The Gallic Village of Keratea

Here is a video accompanying this article. It is particularly valuable because it was produced by students of Keratea.

A few days before Easter, the most important religious holiday in Greece, officials from the “Ministry for the protection of citizens”, the political commissars of the Greek Police, appeared before the TV cameras together with the bishop and the mayor of the municipality of Keratea, announcing the withdrawal of all police forces from the area, so that “everyone can have their holidays peacefully”.

This happened after about 4 months of military-style occupation by riot police, of a community of about 30.000 citizens, whose resistance over this period deservedly earned them the name of “village of undisciplined Gauls”. The citizens there, objected a decision for the creation of a landfill that would receive hundreds of thousands tons of waste from Athens (the Greek capital of nearly 4 million inhabitants) which is 50 km away from Keratea.

During those months, Keratea has been the field of political action and discussions which overtook the “local” and the partly reactionary demands like “we want to defend the health of our families”. These issues not only transcended the geographic confines of Keratea (as it’s citizens found support from all over Greece) but it also advanced the discussion further than mere talk about the specifics of landfill technologies. The fight of the citizens was an amazing opportunity for discussing the importance, in ecological and social terms, of waste management planning at scales other than the regional (which is the case nowadays) which so prominently fosters “private initiatives” in taking over and gaining huge profits from such activities.

The assertion of Keratea’s citizens advanced a change in the waste management model, moving on from concepts such as dehydration, burning or burying waste in huge landfills to a substantially more ecological management based on recycling, which would signal a departure from traditional consumerist habits (on this subject, they were unknowingly close to a “degrowth”- like approach). This request stood against the state violence which was irrationally trying to impose its noxious and outdated waste management model only because of the huge financial benefits their chosen protégées would be able to make. It should be noted that the company that was about to benefit from all of this, is deeply connected to the government as one of the governing party’s prime financiers, but also owner of one of the major publishing houses in Greece.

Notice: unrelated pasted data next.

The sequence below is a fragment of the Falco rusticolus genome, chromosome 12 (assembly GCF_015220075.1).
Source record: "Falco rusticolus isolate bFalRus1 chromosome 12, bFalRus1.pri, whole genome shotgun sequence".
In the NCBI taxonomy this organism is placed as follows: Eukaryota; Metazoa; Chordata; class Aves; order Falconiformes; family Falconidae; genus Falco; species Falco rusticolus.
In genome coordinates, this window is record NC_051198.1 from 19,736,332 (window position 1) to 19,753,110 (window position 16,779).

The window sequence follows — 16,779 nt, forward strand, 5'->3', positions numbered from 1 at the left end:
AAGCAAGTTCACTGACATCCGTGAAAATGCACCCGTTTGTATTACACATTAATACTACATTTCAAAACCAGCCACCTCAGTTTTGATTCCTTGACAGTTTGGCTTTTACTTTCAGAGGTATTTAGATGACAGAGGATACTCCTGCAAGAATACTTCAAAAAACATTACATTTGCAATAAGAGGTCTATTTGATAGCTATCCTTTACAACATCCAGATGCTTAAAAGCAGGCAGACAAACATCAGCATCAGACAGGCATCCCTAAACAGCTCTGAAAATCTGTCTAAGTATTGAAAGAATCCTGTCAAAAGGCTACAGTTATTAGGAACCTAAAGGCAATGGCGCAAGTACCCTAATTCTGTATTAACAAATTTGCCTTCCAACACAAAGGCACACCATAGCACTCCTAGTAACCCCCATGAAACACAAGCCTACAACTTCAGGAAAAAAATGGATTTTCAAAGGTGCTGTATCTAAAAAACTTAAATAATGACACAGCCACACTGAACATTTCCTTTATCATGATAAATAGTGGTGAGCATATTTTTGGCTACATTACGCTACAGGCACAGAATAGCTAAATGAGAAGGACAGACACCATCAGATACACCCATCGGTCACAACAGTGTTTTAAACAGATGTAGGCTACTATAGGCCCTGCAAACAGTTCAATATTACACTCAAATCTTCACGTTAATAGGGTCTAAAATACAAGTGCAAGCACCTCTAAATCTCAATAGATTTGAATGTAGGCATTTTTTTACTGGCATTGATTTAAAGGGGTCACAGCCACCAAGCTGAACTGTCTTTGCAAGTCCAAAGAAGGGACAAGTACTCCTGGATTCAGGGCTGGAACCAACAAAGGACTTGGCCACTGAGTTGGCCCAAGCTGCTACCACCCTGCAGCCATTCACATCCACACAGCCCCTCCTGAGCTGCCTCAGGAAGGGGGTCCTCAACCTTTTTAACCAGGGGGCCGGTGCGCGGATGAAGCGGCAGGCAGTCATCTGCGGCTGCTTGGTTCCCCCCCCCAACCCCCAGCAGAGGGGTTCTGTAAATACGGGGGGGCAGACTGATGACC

At this very moment, we can say that Keratea has won an undeniable victory against the state. The citizens however are perfectly aware that the war is not over with this ceasefire. And most probably, the fight they should give now is more difficult than the one they fought against the repression forces. Formal discussions have started between state officials and representatives of the municipality of Keratea, but the outcome is uncertain as the citizens fear that agreements “under the table” could take place. Such a gimmick is something that the Greek version of the governing “social democracy” has proven very good at, as it was the case with the decision for the construction for the landfill, a project that was negotiated behind closed doors with the contractors and initiated without any prior consultation with the citizens.

Municipalism against parochialism

What has emerged in Keratea is the municipal identity, the identity of a small community rooted in its land and its solidarity links. It is this identity that defended the families, the land, the history and the natural environment, not using a sterile parochialism as the one expressed by a “not in my backyard!” rationale, but on the contrary, calling all Greek society to fight against top-down decisions. This explains how the specific fight of Keratea’s citizens naturally connected with other social events and struggles in the country such has the immigrants’ hunger strike, the “I don’t pay” movement, the ecologic movement or the anti-authoritarian movement.

Antistatism against the repression’s barbary